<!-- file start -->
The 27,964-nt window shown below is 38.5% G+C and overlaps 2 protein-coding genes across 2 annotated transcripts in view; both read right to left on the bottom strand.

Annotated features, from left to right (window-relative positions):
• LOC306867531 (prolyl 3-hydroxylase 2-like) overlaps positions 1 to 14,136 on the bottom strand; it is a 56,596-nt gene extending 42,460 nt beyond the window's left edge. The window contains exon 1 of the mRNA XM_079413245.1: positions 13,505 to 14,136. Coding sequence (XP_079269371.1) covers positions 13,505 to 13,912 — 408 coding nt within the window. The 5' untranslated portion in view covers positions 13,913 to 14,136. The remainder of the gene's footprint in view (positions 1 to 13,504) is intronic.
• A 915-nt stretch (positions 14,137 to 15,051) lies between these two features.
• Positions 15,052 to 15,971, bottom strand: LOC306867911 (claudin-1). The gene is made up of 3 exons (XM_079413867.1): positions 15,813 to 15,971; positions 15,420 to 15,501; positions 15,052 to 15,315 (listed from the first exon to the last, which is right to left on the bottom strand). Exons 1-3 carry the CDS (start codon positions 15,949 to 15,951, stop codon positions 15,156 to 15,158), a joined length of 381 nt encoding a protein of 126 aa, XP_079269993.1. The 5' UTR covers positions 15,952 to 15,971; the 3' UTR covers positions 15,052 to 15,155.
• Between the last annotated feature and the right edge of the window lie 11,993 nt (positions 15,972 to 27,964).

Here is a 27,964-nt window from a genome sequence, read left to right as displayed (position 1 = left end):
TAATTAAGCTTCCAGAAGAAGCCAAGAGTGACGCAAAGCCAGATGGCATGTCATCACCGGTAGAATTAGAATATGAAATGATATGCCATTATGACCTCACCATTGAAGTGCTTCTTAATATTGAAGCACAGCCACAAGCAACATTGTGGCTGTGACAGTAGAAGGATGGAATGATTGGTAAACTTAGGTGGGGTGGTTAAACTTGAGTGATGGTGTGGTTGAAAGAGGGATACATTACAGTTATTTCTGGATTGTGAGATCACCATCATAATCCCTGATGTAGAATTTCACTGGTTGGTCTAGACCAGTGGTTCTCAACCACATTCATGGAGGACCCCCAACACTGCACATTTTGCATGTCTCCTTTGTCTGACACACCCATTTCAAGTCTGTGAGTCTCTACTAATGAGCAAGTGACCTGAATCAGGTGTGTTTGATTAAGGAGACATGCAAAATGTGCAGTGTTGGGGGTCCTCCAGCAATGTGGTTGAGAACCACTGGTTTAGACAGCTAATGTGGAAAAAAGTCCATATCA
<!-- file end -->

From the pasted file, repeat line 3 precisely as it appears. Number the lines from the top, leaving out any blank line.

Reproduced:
• LOC306867531 (prolyl 3-hydroxylase 2-like) overlaps positions 1 to 14,136 on the bottom strand; it is a 56,596-nt gene extending 42,460 nt beyond the window's left edge. The window contains exon 1 of the mRNA XM_079413245.1: positions 13,505 to 14,136. Coding sequence (XP_079269371.1) covers positions 13,505 to 13,912 — 408 coding nt within the window. The 5' untranslated portion in view covers positions 13,913 to 14,136. The remainder of the gene's footprint in view (positions 1 to 13,504) is intronic.